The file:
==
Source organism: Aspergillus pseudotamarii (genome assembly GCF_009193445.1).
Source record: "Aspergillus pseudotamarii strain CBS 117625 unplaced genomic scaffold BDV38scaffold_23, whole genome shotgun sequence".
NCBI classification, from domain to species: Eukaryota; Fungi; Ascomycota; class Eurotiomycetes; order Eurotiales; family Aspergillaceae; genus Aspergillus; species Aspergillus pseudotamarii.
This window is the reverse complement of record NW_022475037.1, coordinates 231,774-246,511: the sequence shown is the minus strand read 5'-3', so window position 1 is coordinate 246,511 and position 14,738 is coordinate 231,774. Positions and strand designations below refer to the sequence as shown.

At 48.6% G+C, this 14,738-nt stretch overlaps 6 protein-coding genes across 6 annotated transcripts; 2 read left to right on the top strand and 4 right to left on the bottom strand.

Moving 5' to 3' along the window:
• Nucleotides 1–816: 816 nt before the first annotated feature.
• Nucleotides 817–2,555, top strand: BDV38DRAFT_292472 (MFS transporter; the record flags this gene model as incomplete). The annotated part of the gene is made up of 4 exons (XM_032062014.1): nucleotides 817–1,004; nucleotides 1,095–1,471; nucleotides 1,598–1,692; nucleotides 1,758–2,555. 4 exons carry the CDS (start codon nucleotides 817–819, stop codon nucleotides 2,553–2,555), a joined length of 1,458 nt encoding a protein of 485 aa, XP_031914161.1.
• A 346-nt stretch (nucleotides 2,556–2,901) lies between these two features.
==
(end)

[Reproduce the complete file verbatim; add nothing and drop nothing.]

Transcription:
Source organism: Aspergillus pseudotamarii (genome assembly GCF_009193445.1).
Source record: "Aspergillus pseudotamarii strain CBS 117625 unplaced genomic scaffold BDV38scaffold_23, whole genome shotgun sequence".
NCBI classification, from domain to species: Eukaryota; Fungi; Ascomycota; class Eurotiomycetes; order Eurotiales; family Aspergillaceae; genus Aspergillus; species Aspergillus pseudotamarii.
This window is the reverse complement of record NW_022475037.1, coordinates 231,774-246,511: the sequence shown is the minus strand read 5'-3', so window position 1 is coordinate 246,511 and position 14,738 is coordinate 231,774. Positions and strand designations below refer to the sequence as shown.

At 48.6% G+C, this 14,738-nt stretch overlaps 6 protein-coding genes across 6 annotated transcripts; 2 read left to right on the top strand and 4 right to left on the bottom strand.

Moving 5' to 3' along the window:
• Nucleotides 1–816: 816 nt before the first annotated feature.
• Nucleotides 817–2,555, top strand: BDV38DRAFT_292472 (MFS transporter; the record flags this gene model as incomplete). The annotated part of the gene is made up of 4 exons (XM_032062014.1): nucleotides 817–1,004; nucleotides 1,095–1,471; nucleotides 1,598–1,692; nucleotides 1,758–2,555. 4 exons carry the CDS (start codon nucleotides 817–819, stop codon nucleotides 2,553–2,555), a joined length of 1,458 nt encoding a protein of 485 aa, XP_031914161.1.
• A 346-nt stretch (nucleotides 2,556–2,901) lies between these two features.